- Here we consider the remainder when dividing two numbers.
a ≡ x mod N when we divide a/N, the remainder is --> x 2 × 3 = 6 6/5 = 1 so, 2 × 3 mod 5 is 1 its written as: 2*3 ≡ 1 mod 5
Relation between exponentiation and modular arithmetic :
Let’s look at the relation between exponentiation and modular arithmetic as follows.
Let’s understand with the help of examples.
- If we take powers of 3 (3k) we’ll get the numbers as 3,9.27,81,243
- Now, if we take the mod of the numbers with 10, we get a sequence as 9,7,1,3,9,7,1,3…so on.
- We observe that the sequence of power increases, but the modular cycle repeats itself.
- We also observe that the last digit of the pattern is always 1.
- Now, as long as x and N are co primes, x mod N, x2 mod N, x3 mod N … all of these will hold this property.
- We call the length of the repeating pattern period.
- Here, the period of 3 mod 10 is 4 (as after every fourth digit the pattern repeats).
- The period is the smallest number ‘r’, such that,
x r ≡ 1 mod N
Calculating the factor of a number :
Now let’s see how modular arithmetic, exponentiation, and period are related to calculating factors of the number.
Let’s say you are given a number N and you are also given its factors, p, and q. Nothing is known about p and q.
N = p .q
Pick up any number smaller than N. Let’s call it ‘a’. Check whether a and N co primes. We check this by taking the GCD of both. GCD(a, N)=1, then they are co-prime to each other.
The second step is to compute the period of a mod N. In this example, we take N = 32, and we assume a = 8 (since they both are co-prime to each other.) Let’s assume the period to be ‘r’.
powers of 8 = 8,64,512,4096..... mod 35 = 8,29,22,..1 We compute r to be as 4.
To make the arithmetic workout, we’ll need to divide r by 2. So, we need to know that r is even. Later, we’ll also need to know that ar/2 + 1 ≇ 0 mod N. If either of these things fails, we’ll need to pick a different ‘a’ in the starting step.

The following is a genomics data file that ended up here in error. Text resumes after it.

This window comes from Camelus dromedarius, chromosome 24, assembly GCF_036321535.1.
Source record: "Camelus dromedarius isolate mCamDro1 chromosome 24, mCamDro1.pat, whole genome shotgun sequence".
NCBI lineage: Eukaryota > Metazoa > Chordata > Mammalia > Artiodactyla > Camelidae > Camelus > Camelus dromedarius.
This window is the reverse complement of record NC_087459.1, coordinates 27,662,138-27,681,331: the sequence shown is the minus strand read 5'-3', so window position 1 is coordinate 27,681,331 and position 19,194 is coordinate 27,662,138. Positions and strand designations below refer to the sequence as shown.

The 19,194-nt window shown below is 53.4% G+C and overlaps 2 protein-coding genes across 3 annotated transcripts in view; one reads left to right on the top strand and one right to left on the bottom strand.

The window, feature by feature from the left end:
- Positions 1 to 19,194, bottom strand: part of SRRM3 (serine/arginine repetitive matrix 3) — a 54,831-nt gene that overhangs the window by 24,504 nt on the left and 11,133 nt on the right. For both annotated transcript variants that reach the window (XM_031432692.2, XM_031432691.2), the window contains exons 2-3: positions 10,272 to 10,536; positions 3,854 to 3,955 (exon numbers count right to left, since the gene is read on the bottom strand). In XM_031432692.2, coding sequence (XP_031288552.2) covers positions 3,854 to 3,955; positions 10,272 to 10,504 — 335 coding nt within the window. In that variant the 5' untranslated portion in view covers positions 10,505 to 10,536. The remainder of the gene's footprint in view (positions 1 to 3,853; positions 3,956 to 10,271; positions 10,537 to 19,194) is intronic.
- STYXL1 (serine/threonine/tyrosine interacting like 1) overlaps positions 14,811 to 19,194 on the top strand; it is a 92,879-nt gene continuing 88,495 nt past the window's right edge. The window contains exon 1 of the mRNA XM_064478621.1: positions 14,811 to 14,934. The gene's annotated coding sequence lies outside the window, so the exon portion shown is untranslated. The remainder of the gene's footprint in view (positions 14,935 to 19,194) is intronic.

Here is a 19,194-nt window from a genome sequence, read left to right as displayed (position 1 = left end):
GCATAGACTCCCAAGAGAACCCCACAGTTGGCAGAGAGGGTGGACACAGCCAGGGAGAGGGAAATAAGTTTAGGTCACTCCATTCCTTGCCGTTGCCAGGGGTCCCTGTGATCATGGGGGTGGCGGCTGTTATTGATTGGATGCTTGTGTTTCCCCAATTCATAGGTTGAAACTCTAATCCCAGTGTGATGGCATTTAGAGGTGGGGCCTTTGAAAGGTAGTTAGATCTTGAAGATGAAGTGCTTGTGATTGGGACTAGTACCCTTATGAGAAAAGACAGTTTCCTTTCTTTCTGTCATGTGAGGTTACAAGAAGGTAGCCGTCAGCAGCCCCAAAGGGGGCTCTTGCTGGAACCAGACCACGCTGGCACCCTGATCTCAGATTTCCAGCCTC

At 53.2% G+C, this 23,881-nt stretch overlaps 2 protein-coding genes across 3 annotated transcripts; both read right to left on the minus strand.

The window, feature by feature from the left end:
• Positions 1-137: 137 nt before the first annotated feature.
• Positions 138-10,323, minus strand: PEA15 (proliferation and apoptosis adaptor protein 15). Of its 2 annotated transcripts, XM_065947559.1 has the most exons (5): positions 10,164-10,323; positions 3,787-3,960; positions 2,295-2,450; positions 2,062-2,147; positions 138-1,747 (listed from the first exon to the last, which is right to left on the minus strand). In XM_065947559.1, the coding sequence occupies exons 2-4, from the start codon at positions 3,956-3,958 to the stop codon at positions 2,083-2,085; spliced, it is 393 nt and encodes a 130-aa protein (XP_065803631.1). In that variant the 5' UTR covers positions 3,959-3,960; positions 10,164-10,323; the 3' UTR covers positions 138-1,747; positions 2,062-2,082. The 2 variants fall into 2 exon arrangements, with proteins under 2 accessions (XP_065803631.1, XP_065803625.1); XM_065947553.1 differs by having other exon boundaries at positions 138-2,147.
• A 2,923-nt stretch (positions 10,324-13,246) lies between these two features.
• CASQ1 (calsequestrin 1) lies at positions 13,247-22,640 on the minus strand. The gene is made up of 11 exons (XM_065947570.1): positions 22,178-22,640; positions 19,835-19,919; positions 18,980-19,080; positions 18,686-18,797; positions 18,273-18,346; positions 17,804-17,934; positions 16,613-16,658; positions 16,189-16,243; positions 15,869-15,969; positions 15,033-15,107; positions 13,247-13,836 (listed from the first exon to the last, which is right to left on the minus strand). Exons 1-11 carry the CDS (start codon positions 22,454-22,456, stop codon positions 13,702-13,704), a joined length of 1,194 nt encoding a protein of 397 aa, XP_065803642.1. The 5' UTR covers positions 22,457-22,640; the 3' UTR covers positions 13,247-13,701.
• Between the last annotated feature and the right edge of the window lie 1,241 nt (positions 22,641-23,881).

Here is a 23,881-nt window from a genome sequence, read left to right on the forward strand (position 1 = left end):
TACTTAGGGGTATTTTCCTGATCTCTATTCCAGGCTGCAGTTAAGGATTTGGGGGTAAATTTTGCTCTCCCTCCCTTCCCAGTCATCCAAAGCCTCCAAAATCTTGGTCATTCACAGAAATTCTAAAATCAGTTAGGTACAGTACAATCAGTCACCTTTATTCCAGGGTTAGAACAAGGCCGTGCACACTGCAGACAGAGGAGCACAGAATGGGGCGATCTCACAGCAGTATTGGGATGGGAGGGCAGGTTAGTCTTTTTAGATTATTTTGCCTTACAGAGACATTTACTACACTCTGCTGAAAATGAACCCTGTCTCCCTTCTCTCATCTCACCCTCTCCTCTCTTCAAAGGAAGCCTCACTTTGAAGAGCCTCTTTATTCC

For step 3, we have to do some algebra as follows. Let’s start with the things that we know.
ar ≡ 1 mod N which on subtracting 1, gives ar - 1 ≡ 0 mod N
Saying something as above is equivalent to saying that it is a multiple of N(since the remainder obtained here is 0.) So, there must exist some integer ‘k’ such that:
ar - 1 = k .N Since we assumed 'r' as an even number here, we can write it as : (a r/2 - 1 )(a r/2 +1 )= k. N Since N=p .q, so we replace N with p . q (a r/2 - 1 ) (a r/2 +1 ) = k. p .q Since, we have the period of 8 mod 35 as 4, we can write it as: 84 ≡ 1 mod 35 so, 84 - 1 ≡ 0 mod 35 (its equivalent to saying that its a multiple of N) So we can re write it as: 84 - 1 = k . 35 rewriting this as (since r is even here): (8r/2 - 1)(8r/2 + 1) = k. p .q (where p .q are the prime factors of N)
Now, step 4 is to calculate for p & q. We assume here that GCD((ar/2 – 1), N) is one of the prime factors. Let’s call it p. And, GCD((ar/2 + 1), N) is another prime factor. Let’s call it q. In equation (ar/2 – 1)(ar/2+ 1) = k.p. q we make the assumption that p must divide one of the factors on the left side and q must also divide one of the factors on the left side. Both of them can’t divide the same factors on the left side since that factor would be divisible by N.
Shor’s Algorithm :
We make assumptions as follows.
p divides (ar/2 - 1) and q divides (ar/2 + 1) We get, p = Gcd(63,35) = 7 and q is the Gcd(65,35) = 5
Let’s have a quick recap of what we did as follows.
- Take ‘a’ less than N.
- Find the period of a mod N
- Rearrange with algebra
- Let p = Gcd ((ar/2– 1), N) and q = Gcd ((ar/2 + 1), N)
And you are done! You have destroyed the security system. But we know that RSA still works and taking out the period takes a long time. But Here, comes the role of Quantum Computers. They are excellent at calculating the period. The above was the outline of Shor’s Algorithm.